Still, to some extent I feel we must accept that classic sci-fi is often, by nature, going to have bad science, because our knowledge of how things actually work has increased considerably over the past two hundred years, and in exponential ways. Let’s not forget that Jules Verne, Mary Shelley and H.G. Wells were writing perfectly acceptable science fiction for their time.
However, as I said, I can see why that lack of explanation about the anti-aging drugs could diminish enjoyment of the books and I think that’s perfectly reasonable. Especially when the physics and quantum physics were so excellently done! Blish’s explanation for anti-gravity, and dealing with anti-matter, stands the test of time even today, even after all we’ve discovered about those subjects since.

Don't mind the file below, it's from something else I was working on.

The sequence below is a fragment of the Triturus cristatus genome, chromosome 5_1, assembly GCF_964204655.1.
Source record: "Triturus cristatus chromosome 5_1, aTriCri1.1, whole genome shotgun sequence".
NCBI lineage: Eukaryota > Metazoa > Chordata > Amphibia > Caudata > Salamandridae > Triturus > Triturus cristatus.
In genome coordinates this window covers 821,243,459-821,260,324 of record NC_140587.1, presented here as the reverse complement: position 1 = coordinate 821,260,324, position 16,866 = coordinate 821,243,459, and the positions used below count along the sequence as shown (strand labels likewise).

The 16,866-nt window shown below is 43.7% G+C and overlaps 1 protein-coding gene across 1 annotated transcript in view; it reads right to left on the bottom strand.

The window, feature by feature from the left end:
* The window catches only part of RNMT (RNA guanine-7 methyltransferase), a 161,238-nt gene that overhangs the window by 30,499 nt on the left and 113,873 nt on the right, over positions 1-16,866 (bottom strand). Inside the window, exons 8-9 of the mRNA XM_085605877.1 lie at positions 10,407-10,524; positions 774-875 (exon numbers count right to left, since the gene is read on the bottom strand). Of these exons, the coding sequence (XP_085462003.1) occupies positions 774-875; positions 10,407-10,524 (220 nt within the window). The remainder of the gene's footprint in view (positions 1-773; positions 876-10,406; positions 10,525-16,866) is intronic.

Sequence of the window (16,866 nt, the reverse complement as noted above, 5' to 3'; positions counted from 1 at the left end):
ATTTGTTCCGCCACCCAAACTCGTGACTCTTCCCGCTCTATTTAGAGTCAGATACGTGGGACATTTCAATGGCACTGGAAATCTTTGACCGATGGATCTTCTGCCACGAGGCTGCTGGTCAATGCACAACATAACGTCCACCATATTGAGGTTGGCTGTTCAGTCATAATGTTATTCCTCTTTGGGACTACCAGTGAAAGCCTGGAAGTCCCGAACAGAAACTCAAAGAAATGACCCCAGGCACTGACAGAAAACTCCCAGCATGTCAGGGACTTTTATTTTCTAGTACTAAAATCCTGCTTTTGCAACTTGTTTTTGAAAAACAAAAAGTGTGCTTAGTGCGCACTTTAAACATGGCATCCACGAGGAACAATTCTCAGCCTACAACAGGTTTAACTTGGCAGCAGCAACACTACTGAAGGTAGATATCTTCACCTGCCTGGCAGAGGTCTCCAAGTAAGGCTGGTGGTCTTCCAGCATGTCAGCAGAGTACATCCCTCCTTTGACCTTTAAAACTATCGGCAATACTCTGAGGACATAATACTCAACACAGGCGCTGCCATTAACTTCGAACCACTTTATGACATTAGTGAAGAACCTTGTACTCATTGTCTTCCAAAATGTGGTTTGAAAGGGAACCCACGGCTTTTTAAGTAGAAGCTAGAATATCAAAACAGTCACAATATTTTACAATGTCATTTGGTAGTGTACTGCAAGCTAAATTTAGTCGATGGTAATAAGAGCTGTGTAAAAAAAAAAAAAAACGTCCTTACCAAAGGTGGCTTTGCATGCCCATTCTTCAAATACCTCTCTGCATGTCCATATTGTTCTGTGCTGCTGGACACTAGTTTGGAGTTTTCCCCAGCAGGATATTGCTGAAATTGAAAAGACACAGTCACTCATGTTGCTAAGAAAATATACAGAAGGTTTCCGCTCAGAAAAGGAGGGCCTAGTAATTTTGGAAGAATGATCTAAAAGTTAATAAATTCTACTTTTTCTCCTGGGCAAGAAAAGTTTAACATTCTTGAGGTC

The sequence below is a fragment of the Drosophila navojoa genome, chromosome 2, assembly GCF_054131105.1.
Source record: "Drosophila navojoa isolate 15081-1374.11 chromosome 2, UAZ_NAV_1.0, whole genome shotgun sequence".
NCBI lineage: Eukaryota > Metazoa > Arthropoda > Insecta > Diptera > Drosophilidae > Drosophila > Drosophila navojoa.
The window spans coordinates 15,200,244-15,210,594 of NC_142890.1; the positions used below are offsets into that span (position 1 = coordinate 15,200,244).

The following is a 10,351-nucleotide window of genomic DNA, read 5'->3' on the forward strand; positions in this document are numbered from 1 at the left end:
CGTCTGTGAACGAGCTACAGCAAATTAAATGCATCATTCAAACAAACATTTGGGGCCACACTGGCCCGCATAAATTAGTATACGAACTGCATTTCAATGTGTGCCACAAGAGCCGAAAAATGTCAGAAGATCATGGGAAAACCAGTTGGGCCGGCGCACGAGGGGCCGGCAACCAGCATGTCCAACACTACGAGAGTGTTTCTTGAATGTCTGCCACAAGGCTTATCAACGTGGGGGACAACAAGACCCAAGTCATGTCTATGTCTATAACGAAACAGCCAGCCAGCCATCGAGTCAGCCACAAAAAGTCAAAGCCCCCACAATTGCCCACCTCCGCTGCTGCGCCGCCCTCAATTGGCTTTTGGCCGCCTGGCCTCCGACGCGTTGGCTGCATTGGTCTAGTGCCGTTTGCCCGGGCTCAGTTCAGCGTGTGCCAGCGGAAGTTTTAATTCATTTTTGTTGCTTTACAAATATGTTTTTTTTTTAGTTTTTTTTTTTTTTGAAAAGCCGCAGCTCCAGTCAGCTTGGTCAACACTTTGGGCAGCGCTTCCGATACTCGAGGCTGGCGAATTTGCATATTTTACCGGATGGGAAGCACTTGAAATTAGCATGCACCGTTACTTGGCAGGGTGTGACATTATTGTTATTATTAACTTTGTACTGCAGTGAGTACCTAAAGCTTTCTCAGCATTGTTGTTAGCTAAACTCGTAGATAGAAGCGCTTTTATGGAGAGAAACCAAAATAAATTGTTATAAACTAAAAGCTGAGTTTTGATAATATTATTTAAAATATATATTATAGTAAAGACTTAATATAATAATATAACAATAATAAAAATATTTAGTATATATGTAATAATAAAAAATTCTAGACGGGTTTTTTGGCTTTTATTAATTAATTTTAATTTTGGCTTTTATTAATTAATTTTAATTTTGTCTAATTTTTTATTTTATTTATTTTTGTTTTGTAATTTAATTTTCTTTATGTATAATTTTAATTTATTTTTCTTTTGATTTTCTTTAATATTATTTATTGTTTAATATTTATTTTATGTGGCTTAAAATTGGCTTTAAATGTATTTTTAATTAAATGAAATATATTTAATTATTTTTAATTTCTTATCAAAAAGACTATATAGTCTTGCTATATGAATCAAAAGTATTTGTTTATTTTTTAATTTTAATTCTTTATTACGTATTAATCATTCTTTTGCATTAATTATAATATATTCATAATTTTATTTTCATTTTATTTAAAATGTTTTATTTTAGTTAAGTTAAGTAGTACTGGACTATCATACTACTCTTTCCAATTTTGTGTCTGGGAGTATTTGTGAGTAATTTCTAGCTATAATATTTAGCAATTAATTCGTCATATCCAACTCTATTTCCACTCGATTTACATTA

The conclusion was fascinating, and also how the characters reacted to it was great. Overall, despite some significant literary flaws, mostly I think in the inconsistency in styles between the stories, I really enjoyed these books, and I see why they are considered to be classics of science fiction. Highly recommended!